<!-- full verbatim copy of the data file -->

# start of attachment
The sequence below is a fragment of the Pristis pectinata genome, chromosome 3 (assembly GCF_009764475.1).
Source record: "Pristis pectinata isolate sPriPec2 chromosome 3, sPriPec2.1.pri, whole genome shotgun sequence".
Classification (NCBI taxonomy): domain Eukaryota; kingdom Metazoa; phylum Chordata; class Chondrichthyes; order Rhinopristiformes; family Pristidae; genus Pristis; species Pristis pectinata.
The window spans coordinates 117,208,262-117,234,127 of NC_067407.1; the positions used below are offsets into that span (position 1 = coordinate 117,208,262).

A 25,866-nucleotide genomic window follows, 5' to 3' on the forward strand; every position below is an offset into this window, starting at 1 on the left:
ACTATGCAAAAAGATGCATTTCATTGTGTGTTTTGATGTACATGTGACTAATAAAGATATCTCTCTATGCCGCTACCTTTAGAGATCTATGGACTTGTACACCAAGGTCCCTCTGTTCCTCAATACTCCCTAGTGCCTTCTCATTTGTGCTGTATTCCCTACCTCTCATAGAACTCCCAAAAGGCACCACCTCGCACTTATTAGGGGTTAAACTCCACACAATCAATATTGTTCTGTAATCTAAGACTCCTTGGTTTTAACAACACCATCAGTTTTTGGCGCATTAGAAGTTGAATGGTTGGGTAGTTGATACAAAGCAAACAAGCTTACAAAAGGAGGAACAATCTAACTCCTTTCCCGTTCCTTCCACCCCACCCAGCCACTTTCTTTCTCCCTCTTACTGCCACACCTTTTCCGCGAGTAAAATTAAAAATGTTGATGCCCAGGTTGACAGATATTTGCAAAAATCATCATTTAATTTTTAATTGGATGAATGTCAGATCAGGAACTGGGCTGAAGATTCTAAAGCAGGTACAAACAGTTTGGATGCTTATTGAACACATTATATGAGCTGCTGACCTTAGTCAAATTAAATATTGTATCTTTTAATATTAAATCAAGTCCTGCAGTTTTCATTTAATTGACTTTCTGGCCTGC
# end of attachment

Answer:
The sequence below is a fragment of the Pristis pectinata genome, chromosome 3 (assembly GCF_009764475.1).
Source record: "Pristis pectinata isolate sPriPec2 chromosome 3, sPriPec2.1.pri, whole genome shotgun sequence".
Classification (NCBI taxonomy): domain Eukaryota; kingdom Metazoa; phylum Chordata; class Chondrichthyes; order Rhinopristiformes; family Pristidae; genus Pristis; species Pristis pectinata.
The window spans coordinates 117,208,262-117,234,127 of NC_067407.1; the positions used below are offsets into that span (position 1 = coordinate 117,208,262).

A 25,866-nucleotide genomic window follows, 5' to 3' on the forward strand; every position below is an offset into this window, starting at 1 on the left:
ACTATGCAAAAAGATGCATTTCATTGTGTGTTTTGATGTACATGTGACTAATAAAGATATCTCTCTATGCCGCTACCTTTAGAGATCTATGGACTTGTACACCAAGGTCCCTCTGTTCCTCAATACTCCCTAGTGCCTTCTCATTTGTGCTGTATTCCCTACCTCTCATAGAACTCCCAAAAGGCACCACCTCGCACTTATTAGGGGTTAAACTCCACACAATCAATATTGTTCTGTAATCTAAGACTCCTTGGTTTTAACAACACCATCAGTTTTTGGCGCATTAGAAGTTGAATGGTTGGGTAGTTGATACAAAGCAAACAAGCTTACAAAAGGAGGAACAATCTAACTCCTTTCCCGTTCCTTCCACCCCACCCAGCCACTTTCTTTCTCCCTCTTACTGCCACACCTTTTCCGCGAGTAAAATTAAAAATGTTGATGCCCAGGTTGACAGATATTTGCAAAAATCATCATTTAATTTTTAATTGGATGAATGTCAGATCAGGAACTGGGCTGAAGATTCTAAAGCAGGTACAAACAGTTTGGATGCTTATTGAACACATTATATGAGCTGCTGACCTTAGTCAAATTAAATATTGTATCTTTTAATATTAAATCAAGTCCTGCAGTTTTCATTTAATTGACTTTCTGGCCTGC